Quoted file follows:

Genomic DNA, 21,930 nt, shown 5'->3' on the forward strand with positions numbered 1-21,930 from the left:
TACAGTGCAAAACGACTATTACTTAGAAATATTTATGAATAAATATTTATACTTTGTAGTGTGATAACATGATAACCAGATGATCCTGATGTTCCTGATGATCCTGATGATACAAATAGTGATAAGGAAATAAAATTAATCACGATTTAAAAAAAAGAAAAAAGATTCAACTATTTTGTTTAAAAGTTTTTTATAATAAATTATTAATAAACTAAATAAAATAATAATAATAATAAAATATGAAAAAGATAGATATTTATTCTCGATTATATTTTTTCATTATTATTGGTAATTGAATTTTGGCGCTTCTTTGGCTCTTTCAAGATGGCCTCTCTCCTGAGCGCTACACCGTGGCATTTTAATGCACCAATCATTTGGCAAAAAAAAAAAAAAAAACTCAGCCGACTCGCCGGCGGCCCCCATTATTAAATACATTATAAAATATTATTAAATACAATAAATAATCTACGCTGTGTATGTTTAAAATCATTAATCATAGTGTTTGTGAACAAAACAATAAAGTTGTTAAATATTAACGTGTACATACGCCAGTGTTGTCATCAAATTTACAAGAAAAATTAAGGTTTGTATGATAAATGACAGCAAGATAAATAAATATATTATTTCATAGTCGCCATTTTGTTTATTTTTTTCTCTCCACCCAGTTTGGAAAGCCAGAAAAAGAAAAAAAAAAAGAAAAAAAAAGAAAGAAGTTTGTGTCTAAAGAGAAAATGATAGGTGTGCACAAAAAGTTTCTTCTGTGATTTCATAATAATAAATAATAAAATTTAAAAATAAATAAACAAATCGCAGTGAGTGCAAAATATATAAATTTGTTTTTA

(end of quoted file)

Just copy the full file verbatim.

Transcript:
Genomic DNA, 21,930 nt, shown 5'->3' on the forward strand with positions numbered 1-21,930 from the left:
TACAGTGCAAAACGACTATTACTTAGAAATATTTATGAATAAATATTTATACTTTGTAGTGTGATAACATGATAACCAGATGATCCTGATGTTCCTGATGATCCTGATGATACAAATAGTGATAAGGAAATAAAATTAATCACGATTTAAAAAAAAGAAAAAAGATTCAACTATTTTGTTTAAAAGTTTTTTATAATAAATTATTAATAAACTAAATAAAATAATAATAATAATAAAATATGAAAAAGATAGATATTTATTCTCGATTATATTTTTTCATTATTATTGGTAATTGAATTTTGGCGCTTCTTTGGCTCTTTCAAGATGGCCTCTCTCCTGAGCGCTACACCGTGGCATTTTAATGCACCAATCATTTGGCAAAAAAAAAAAAAAAAACTCAGCCGACTCGCCGGCGGCCCCCATTATTAAATACATTATAAAATATTATTAAATACAATAAATAATCTACGCTGTGTATGTTTAAAATCATTAATCATAGTGTTTGTGAACAAAACAATAAAGTTGTTAAATATTAACGTGTACATACGCCAGTGTTGTCATCAAATTTACAAGAAAAATTAAGGTTTGTATGATAAATGACAGCAAGATAAATAAATATATTATTTCATAGTCGCCATTTTGTTTATTTTTTTCTCTCCACCCAGTTTGGAAAGCCAGAAAAAGAAAAAAAAAAAGAAAAAAAAAGAAAGAAGTTTGTGTCTAAAGAGAAAATGATAGGTGTGCACAAAAAGTTTCTTCTGTGATTTCATAATAATAAATAATAAAATTTAAAAATAAATAAACAAATCGCAGTGAGTGCAAAATATATAAATTTGTTTTTA